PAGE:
When it seems that environmental protections are increasingly scaled back, even as we speed towards the point of no return, it is not unusual for so many artists to focus on the beautiful and wild things of this world, or to meditate on nostalgia for the past and their anxiety for the future. In the Cambridge Art Association’s annual Members Prize Show, many have done just that. This year’s show is larger than ever, with works by almost 60 artists in almost every conceivable media, and is split between two venues, the University Place Gallery and the Kathryn Shultz Gallery in Cambridge, Massachusetts.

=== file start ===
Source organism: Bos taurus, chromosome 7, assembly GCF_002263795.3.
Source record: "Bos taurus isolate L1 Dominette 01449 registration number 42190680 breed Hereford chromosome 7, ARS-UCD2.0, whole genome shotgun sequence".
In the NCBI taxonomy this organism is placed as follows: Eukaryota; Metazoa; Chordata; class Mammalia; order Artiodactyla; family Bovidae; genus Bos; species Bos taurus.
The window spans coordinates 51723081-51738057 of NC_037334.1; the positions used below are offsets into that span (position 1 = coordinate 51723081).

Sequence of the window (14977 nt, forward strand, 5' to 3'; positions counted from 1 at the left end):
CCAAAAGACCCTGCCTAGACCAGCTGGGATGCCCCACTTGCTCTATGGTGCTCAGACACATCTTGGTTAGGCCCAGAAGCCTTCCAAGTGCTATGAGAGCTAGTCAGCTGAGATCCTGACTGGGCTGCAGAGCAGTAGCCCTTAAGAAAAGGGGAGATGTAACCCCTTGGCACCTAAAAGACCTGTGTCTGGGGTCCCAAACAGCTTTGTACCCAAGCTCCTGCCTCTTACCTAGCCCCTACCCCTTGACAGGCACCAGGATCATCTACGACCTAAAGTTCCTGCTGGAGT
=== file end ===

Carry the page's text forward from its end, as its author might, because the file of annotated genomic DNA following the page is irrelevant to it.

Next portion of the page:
Walking through both spaces, one is struck by the proliferation of trees and other plant life in the paintings, photographs and prints on view. A carpet of bright red, yellow and pink leaves surround moss-covered roots in Erik Gehring’s photograph, “Red Maple #2.” Jane Sherrill’s “Locust, Truro” seems to be growing up the wall. Branches brush the dark green surface of a pond in Frances Schreiber’s watercolor, “Dark Mirror,” while limbs weave in and out of leaves in Guy Washburn’s infrared photograph, “Provincetown, MA 2019.” Margaret Sheldon’s “An Introduction” and Jim Banks’ “Window’s Foot,” both oil paintings, draw us into a mesmerizing tangles of leaves, buds, blossoms and twigs. Others have focused on individual ferns, fronds of seaweed and flowers, both realistic and abstracted.